Saturday, 22 May 2010

The Number 75 Route

Lewisham Bus Station to Croydon (Fairfield Halls)

Monday May 17th 2010

Jo being up North doing clever things for the University of the 3rd Age, Mary and I were left in charge of photography and scribing respectively on what is often a workaday get-around-South-London bus for me. Still we will try to do it justice.

Lest we forget, buses are actually for transporting the public around not for playing blogs, and this one was jam-packed from start to finish with virtually all seats taken upstairs, so clearly serves the population of South East London well. The bus was clean and we had lots of leg room as we sat upfront alongside anxious looking ladies from Eastern Europe whose places were then taken by eager Spanish tourists who rather strangely boarded in Penge, descended in Croydon and were clearly intending to take a train to Victoria and then the tube to sight-see round Hyde Park and Buckingham Palace – not the most direct route I would say, but we didn’t have the heart to turn them round the other way…

The 75 of course follows the usual route from Lewisham to Catford, which takes in the shopping centre and market, newish and very large Police Station, Clock Tower and War Memorial and the spread out buildings of Lewisham Hospital. Today there was a wedding at the Registry Office – Monday morning at 10.15 seeming a rather strange time to choose to promise your undying devotion.

After Catford we headed off in new direction and for most of the middle section of the trip the 75 was the only route. This is certainly a bus that has to take many twists and turns as it skirts (positively avoids I feel) Forest Hill and much of Sydenham, just skimming past the handsome 'Thorpes' built between 1901-14 and designated a conservation area in 2001 due to the ‘consistency of the building materials’ following a Queen Anne style with brickwork and pargetting and in sharp contrast to the smart new build Forest Hill Boys’ School. The 75 then crosses Sydenham High Street towards Penge along lanes where you would scarcely think two double deckers would pass. Off to the side are very charming houses in Victor, Albert, Edward and Tennyson Roads which gives you some idea of when they were built.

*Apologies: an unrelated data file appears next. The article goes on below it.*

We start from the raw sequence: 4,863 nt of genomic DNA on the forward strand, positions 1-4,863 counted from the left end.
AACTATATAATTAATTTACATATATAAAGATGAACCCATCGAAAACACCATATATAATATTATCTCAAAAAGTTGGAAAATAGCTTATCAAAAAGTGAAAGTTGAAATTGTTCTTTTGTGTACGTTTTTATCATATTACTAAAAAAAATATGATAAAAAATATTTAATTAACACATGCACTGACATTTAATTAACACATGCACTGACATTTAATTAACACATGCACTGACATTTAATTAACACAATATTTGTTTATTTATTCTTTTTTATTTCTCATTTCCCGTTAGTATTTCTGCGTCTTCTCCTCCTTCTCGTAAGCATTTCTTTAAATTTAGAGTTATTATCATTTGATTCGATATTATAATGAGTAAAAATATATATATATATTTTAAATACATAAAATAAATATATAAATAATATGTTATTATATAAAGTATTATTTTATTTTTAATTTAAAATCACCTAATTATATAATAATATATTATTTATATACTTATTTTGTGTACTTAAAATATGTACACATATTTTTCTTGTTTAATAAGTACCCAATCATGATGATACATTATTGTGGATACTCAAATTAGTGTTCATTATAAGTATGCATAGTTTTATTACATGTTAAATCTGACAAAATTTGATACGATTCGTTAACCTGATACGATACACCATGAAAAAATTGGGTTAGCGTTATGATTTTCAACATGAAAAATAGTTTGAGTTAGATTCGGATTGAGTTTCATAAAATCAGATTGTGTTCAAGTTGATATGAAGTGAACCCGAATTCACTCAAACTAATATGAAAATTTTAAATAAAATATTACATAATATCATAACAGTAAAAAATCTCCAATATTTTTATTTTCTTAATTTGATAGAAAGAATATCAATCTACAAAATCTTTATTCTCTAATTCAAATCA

That they still survive is something of a miracle as Penge was very heavily bombed.

Clearly the Number 75 has been serving the locals for years but today we were not heading to heaven, merely Croydon.

This is a bus from which you can nearly always see the Crystal Palace transmitter – as much a landmark to South Londoners as the Eiffel Tower is to Parisians – the highest hill of the ‘Old North Wood’ and the bus takes a run up to the Robin Hood and down to Selhurst. There is of course lots of railway line to cross and lanes to negotiate – It’s only a cut through to Selhurst Park Football Ground, rebuilt some years ago and a shared ground in the past but now the sole ground for Crystal Palace FC, at the end of the season seemingly in poor financial shape but clinging to their place in the Championship..

The run down into Croydon is less than inspiring though it is interesting to reflect that Croydon had high rise buildings long before central London, which is of course why so many of them are looking slightly tired. Central Croydon is a canyon of sorts. Today we noticed a new phoenix rising from the ashes of a previous building proclaiming on the hoardings ‘live in extraordinary beauty’ . This proves to be the IYLO Building - it’s on a traffic island /roundabout?

Decide for yourself.
There is no doubt that Croydon is a city in its own right with terrific transport links of all sorts and shopping and eating facilities that operate virtually round the clock – today the traffic was smooth and we made our final stop in 55 minutes – the faithful old Fairfield Halls – long time venue for theatre music etc having delivered an entire bus load of satisfied passengers to their chosen destination.

We did wonder whether the popularity of the bus was due in any way to the fact that Croydon houses both the Home Office and the offices of the UK Border Agency…

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